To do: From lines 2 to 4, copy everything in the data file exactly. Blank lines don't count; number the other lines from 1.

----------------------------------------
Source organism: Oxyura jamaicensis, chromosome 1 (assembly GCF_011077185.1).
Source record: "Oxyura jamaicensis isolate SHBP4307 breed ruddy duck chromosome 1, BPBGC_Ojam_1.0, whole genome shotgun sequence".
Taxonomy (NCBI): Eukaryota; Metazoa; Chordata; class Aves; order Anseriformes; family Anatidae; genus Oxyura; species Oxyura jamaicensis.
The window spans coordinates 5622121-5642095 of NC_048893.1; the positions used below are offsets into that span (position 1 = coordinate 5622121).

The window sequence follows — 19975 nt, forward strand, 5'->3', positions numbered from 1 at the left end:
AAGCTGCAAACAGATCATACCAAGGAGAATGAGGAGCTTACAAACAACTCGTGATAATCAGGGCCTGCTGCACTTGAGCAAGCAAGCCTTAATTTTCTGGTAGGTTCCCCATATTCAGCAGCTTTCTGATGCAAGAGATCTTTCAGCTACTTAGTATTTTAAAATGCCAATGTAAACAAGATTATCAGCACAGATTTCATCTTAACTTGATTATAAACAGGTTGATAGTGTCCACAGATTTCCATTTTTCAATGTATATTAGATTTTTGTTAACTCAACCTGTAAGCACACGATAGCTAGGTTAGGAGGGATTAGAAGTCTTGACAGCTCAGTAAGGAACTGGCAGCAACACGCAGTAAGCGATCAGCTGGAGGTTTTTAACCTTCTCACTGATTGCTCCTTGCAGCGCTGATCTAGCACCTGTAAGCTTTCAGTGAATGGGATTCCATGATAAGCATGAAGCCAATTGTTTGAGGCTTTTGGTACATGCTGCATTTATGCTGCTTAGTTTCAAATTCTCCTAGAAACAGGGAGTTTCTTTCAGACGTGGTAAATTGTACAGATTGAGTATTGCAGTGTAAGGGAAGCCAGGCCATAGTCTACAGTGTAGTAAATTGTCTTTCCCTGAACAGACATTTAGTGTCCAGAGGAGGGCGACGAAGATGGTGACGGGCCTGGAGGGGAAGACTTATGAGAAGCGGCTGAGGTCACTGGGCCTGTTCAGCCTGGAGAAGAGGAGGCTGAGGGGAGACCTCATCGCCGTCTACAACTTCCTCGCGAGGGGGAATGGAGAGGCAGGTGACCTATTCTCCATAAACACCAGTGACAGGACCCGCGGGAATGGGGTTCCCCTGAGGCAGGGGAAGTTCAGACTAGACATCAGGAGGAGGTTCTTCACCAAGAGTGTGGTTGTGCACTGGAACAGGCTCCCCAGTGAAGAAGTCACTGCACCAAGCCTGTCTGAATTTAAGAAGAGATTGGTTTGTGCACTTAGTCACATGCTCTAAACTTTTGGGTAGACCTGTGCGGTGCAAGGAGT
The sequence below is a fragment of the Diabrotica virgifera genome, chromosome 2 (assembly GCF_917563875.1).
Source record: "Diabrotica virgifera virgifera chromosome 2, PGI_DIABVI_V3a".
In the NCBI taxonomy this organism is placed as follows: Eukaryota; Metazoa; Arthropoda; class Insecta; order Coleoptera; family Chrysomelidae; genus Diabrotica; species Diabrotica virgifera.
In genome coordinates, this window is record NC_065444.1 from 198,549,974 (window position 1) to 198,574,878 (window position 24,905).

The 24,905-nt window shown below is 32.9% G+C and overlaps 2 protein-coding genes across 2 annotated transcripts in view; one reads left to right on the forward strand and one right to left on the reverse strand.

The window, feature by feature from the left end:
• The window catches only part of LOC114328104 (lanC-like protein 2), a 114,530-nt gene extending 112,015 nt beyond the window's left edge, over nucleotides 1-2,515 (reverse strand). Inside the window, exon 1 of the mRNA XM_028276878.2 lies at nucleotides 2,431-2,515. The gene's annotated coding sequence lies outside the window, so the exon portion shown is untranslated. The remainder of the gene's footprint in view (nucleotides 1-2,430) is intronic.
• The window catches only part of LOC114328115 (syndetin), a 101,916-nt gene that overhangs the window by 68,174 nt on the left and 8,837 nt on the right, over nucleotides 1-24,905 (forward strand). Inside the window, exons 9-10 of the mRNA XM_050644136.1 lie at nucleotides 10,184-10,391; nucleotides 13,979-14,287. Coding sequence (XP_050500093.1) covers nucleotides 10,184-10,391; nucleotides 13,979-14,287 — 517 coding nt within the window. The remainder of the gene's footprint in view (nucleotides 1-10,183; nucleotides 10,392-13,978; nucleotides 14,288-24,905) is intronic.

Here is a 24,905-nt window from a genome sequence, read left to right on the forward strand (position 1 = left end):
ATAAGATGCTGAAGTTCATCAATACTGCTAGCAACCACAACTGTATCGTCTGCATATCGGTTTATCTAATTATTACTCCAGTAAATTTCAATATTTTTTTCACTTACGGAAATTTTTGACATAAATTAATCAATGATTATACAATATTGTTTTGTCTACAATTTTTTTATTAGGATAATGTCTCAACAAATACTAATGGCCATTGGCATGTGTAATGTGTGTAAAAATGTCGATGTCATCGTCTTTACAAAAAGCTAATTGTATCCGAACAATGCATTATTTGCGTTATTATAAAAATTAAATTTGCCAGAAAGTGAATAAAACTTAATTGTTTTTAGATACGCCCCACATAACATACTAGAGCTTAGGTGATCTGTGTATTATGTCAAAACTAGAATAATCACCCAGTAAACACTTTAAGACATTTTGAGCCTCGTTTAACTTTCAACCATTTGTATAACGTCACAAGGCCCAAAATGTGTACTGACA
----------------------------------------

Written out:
Source record: "Oxyura jamaicensis isolate SHBP4307 breed ruddy duck chromosome 1, BPBGC_Ojam_1.0, whole genome shotgun sequence".
Taxonomy (NCBI): Eukaryota; Metazoa; Chordata; class Aves; order Anseriformes; family Anatidae; genus Oxyura; species Oxyura jamaicensis.
The window spans coordinates 5622121-5642095 of NC_048893.1; the positions used below are offsets into that span (position 1 = coordinate 5622121).